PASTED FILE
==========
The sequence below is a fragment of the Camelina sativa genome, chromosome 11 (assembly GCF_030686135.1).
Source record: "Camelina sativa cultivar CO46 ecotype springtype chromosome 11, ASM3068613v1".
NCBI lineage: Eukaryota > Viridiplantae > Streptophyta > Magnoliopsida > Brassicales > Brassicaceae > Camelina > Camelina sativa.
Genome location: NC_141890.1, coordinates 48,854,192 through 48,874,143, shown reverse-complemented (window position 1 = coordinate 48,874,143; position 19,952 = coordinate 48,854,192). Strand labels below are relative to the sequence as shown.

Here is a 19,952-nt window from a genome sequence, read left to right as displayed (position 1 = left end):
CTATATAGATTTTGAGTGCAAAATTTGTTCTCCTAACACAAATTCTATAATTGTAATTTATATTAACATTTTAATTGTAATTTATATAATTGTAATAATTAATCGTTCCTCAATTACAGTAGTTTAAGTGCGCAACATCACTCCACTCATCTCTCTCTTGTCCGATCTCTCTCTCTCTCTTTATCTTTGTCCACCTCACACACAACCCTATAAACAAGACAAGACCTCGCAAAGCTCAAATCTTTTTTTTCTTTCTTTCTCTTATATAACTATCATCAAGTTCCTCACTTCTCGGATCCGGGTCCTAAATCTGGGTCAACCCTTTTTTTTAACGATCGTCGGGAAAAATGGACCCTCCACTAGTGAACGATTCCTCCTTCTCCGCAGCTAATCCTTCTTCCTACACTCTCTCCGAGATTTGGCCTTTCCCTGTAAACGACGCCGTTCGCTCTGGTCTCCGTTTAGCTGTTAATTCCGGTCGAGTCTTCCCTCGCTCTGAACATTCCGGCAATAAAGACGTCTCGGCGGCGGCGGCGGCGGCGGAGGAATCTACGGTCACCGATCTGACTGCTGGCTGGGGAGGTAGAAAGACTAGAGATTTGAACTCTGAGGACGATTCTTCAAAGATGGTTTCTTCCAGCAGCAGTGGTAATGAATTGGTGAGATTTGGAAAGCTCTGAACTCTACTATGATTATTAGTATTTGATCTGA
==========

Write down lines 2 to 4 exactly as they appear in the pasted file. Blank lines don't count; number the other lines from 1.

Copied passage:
Source record: "Camelina sativa cultivar CO46 ecotype springtype chromosome 11, ASM3068613v1".
NCBI lineage: Eukaryota > Viridiplantae > Streptophyta > Magnoliopsida > Brassicales > Brassicaceae > Camelina > Camelina sativa.
Genome location: NC_141890.1, coordinates 48,854,192 through 48,874,143, shown reverse-complemented (window position 1 = coordinate 48,874,143; position 19,952 = coordinate 48,854,192). Strand labels below are relative to the sequence as shown.